A look into the medical device design process

A look into the medical device design process

por Lisa Chamoff, Contributing Reporter | November 13, 2018
Business Affairs
The process of designing the medical devices that clinicians use every day begins in the same places where these products eventually end up.

Companies that contract with OEMs to take on the job of designing surgical tools, patient monitors and imaging equipment, or the internal design departments of the OEMs themselves, all start the design process by observing procedures or the day-to-day workings of a hospital room.

‘Human-centered approach’

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According to Dustin Boutet, the principal interaction designer for EPAM Continuum, which partners with medical device companies on the design process, this can be called a “human-centered approach” to product design.

“So much of what we do needs to be adaptive for either audience,” said Boutet.

For example, EPAM Continuum worked on the design of Mindray’s V Series patient monitoring system a few years ago, observing both caregivers and patients.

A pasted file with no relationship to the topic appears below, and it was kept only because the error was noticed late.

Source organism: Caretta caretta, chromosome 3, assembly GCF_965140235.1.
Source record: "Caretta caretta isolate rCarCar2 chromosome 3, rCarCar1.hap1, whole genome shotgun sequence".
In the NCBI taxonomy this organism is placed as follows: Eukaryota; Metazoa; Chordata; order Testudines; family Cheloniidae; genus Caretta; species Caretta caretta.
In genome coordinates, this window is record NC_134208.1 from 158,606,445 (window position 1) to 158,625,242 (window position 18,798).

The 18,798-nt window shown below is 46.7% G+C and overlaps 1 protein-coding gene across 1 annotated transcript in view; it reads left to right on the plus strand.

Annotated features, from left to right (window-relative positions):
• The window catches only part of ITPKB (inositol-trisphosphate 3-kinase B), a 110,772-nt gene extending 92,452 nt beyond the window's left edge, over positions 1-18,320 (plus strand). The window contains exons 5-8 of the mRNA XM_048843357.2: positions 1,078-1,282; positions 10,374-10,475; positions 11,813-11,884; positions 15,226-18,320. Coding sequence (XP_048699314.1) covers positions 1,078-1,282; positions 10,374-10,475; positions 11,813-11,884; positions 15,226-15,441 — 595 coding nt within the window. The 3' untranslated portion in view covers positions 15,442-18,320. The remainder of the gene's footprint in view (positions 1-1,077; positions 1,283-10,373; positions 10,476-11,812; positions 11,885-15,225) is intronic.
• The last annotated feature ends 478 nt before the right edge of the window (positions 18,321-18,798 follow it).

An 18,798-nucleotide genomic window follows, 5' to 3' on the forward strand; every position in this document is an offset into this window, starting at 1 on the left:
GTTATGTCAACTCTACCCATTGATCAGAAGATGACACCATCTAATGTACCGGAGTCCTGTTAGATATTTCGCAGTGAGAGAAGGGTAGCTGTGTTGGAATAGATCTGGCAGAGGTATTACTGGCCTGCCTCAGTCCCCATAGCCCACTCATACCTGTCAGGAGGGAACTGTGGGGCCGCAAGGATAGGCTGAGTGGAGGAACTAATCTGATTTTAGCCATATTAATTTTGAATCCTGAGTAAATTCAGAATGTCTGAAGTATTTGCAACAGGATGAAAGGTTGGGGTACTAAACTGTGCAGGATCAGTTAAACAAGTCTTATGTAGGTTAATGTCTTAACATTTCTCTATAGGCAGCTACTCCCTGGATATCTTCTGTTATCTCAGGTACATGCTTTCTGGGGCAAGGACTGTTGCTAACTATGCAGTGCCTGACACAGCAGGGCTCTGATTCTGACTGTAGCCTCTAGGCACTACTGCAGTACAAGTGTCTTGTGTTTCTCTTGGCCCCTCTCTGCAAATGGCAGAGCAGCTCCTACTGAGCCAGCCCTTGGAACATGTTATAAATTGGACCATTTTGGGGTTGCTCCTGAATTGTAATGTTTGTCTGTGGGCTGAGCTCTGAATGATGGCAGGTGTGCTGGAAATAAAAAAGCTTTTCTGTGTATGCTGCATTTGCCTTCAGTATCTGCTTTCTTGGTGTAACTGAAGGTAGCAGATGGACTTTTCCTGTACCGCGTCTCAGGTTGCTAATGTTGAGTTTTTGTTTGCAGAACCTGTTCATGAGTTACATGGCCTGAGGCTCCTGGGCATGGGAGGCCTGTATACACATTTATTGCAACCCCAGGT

Susan McDonald, a senior human factors engineer for Ximedica, which also works with companies to design such products as injection devices, pumps and surgical robots based on either concepts or fully-fleshed-out plans, is on the research and strategy team that is credentialed and trained in such things as HIPAA and how to properly navigate a sterile zone.

“We do our best to record and be sort of flies on the wall,” McDonald said. “We look at lighting, temperature, how many different roles are in the room, is the room crowded, how much communication is required between clinicians. If the device has an alarm and the room has a lot of ambient noise, we might add a more visual or tactile alarm. We then present our findings to the design team and the client and say how they might affect the design.”

Farm, a Flex Company – which has worked with such large medical manufacturers as Covidien, Hologic and TransMedics – collaborated with startup NinePoint Medical on the NvisionVLE Imaging System, which allows clinicians to more precisely evaluate the tissue microstructure of the esophagus during a standard endoscopy procedure, by observing the procedures in several GI suites.

"We developed the cart system that adapts to its environment and its users" said Dan O'Sullivan, senior director of design at Farm, a Flex company. "We created features that improved the workflow. The system has a display for the physicians and a control tablet for the tech. There are little things that make their job easier as well, like a simple hook to hang the catheter packaging during setup."

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